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I'd like to reuse my Belgian yeast (Zymoferm Z039 Belgische Klosterbiere und Ales) and I'm looking for information on how long various Belgian beers should be matured. My cellar capacity is very limited so I'd rather not brew anything that requires > 6 months of aging, and additionally, by my wife's request with OG no higher than 1.075.

I like Leffe Blonde. The syle for Belgian Blonde Ale fits the OG requirement, but the question on maturation remains. How long these beers should be aged?

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3 Answers

up vote 4 down vote accepted

Well, you should be able to completely ferment it within 3 weeks with proper yeast health and management. Belgian Blonde is not that complex of a beer that it should take months. I'd ferment and bottle. Then you can try the beers a bottles incrementally until you think its perfect and really start drinking them. Seeing how you are going to be reusing some yeast, I'll assume its very healthy. So I don't really see a problem here for a quick turn around, even with a 1070 blonde.

Beer making is a very process dependent operation. And process and conditions vary brewer to brewer. So the only real answer here is to try it and see.

EDIT: Just looking at "Brewing Classic Styles", Jamil says a week to ferment, carbonate then lager for one month.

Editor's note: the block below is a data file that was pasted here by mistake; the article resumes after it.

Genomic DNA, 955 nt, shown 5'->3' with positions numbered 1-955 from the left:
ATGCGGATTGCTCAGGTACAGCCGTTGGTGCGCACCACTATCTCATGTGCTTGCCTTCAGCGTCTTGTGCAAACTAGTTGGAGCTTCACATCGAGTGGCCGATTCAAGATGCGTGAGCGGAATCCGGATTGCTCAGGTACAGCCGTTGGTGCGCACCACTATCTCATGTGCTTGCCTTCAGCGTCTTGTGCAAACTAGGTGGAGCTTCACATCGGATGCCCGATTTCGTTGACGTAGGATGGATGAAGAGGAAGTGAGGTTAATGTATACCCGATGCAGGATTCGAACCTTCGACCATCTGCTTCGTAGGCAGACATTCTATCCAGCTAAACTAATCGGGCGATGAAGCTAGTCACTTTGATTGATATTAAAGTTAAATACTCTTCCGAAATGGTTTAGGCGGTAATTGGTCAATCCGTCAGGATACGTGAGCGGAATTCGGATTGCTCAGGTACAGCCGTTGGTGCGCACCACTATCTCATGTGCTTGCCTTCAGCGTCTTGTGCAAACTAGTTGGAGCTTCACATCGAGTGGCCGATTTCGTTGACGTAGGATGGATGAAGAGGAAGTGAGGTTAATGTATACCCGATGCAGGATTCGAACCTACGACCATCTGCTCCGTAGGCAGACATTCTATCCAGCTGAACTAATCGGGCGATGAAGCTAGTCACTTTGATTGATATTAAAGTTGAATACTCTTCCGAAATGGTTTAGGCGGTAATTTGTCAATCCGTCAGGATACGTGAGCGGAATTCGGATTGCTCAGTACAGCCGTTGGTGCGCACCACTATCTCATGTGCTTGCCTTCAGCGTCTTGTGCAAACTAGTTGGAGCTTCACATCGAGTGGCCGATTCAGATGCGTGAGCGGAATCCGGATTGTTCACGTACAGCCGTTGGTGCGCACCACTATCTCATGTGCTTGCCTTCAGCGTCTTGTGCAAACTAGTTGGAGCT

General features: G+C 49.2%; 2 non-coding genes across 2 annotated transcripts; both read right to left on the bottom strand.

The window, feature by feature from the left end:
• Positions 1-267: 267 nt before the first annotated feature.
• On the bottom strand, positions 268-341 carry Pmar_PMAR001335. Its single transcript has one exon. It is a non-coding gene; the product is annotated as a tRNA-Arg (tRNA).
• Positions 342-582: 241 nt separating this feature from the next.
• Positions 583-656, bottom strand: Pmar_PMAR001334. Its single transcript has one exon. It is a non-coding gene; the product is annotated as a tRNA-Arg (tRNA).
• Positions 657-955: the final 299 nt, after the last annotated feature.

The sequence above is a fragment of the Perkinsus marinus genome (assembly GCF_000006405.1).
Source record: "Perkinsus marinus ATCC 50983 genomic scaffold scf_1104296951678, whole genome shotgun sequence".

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Good answer without answering directly. Thank you. :) –  zgoda Jun 9 '11 at 13:07
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I have Belgian pale ale on tap now that had an OG in the 1.055-60 range. Took about 3-4 weeks to ferment and it was on tap a couple weeks after that.

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I think a typical Belgian Ale lower than 1.070 shouldn't take more than 3-5 months to really come together. Unless you add weird spices that need to settle down over time, or souring bacteria that need a few months to work, then you should be good to go with any "normal" Belgian style that clocks in lower than 1.070. So Blondes, Dubbels, Tripels ... all those styles will be ready before the month mark. Maybe just stay away from Golden Strongs (Duvel), as those take some time to loose their edge.

One more caveat, I used T-58 Dry Belgian yeast once and while it made a delicious beer, it took maybe 6-8 months to loose its "banana" aroma.

If you are cloning Leffe Blond, it will be very drinkable after maybe just 2-3 months of aging I'm sure.

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